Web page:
Monday, 4 August 2014

The Faux Handpull

I got asked to do a survey today regarding cask beer. The first error in the survey was to ask me how much cask beer I drank a week. That would have been fine, only it clarified by saying cask beer was beer served by handpull. I'd agreed that largely this is true, but not always.

Hardknott OnTrack, for instance, does not have any handpulls, but does serve cask beer. Some pubs serve cask beer by gravity. I know of a few bars where cask beer is actually served through taps, much like keg beer. This does not stop it from being cask beer.

The handpull was a good way of getting beer out of the cellar and up to the bar, before the days of new fangled electric pumps and the like. It works well with a pub where the cellar is directly below the bar. Have a look at the picture I drew1. The handpull "sucks"2 beer up to the bar through good old fashioned beer hose. It's simple.

Many, and I do mean many pubs have no such arrangement. The beer hose can hold quite a lot of beer if it has any length. It is difficult to keep the beer in the pipe cool and there is significant wastage when line cleaning etc.

Most pubs have installed a thing called a python. It is especially useful where the cellar is not directly below the bar and where there might be some distance the beer has to travel. Suppose it is a more modern building that has a solid concrete floor and the cellar is a little way away on the same level. A python is a bundle of pipes, lagged and kept cool by a circulating cold water cooling system. The pipes are a lot narrower and so the wastage is less.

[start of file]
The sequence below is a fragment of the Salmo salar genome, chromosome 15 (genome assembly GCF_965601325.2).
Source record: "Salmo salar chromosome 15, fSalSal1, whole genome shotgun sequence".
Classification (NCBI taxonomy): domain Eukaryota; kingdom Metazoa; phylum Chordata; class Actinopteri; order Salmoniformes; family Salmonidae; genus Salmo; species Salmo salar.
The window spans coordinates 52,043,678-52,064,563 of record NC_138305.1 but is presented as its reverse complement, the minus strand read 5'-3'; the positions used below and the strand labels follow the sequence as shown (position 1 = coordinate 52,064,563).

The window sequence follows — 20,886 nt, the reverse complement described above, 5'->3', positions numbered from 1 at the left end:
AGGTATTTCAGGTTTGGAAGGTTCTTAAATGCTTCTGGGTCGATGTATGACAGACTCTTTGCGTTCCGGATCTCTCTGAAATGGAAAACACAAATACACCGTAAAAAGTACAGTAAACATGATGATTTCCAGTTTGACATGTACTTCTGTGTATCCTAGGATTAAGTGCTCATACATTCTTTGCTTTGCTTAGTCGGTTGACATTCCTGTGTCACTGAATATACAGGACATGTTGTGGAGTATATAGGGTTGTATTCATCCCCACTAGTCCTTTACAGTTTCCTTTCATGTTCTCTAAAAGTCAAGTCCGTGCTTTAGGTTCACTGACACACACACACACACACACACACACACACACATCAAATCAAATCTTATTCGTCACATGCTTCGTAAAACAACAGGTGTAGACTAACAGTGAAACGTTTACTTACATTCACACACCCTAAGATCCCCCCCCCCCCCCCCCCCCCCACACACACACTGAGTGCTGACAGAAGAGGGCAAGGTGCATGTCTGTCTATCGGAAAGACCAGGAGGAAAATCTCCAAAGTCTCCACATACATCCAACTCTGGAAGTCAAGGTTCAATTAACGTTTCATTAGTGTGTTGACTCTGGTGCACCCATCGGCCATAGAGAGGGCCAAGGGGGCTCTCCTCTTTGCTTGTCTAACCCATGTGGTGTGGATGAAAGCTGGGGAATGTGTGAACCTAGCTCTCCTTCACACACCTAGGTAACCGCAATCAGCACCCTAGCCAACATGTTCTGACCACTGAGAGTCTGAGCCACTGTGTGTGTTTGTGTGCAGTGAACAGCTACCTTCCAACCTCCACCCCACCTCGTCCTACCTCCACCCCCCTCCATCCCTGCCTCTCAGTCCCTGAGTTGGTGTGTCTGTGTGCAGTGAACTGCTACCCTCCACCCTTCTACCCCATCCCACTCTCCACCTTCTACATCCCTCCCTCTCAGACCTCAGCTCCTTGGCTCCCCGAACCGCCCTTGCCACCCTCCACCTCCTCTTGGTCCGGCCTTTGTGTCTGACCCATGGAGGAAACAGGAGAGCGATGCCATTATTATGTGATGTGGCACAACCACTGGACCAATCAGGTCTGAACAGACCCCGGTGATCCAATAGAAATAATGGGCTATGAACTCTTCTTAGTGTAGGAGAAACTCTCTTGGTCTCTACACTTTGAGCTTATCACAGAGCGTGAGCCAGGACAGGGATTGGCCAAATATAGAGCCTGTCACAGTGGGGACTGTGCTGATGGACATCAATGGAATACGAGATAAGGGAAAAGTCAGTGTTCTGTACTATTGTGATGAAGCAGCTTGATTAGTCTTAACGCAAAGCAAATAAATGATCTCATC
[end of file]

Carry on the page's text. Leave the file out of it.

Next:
The problem with this is that the resistance to the flow of beer is much greater. Using a handpull with longer narrower pipes would at best be difficult and at worst pull the CO2 out of the beer.

This is solved by having a sort of servo pump in the cellar to pressurise the pipe. It's normally a FloJet diaphragm pump. The beer in the pipe is under a pressure all the way to the bar, a bit like kegged beers.

This is all well and good, only handpulls won't stop a pressurised beer from flowing, this is not what they are designed to do. Just before the handpull is installed a check valve. Basically this detects the reduced pressure caused by the "suction" from the handpull and so opens allowing the pressurised beer into the handpull.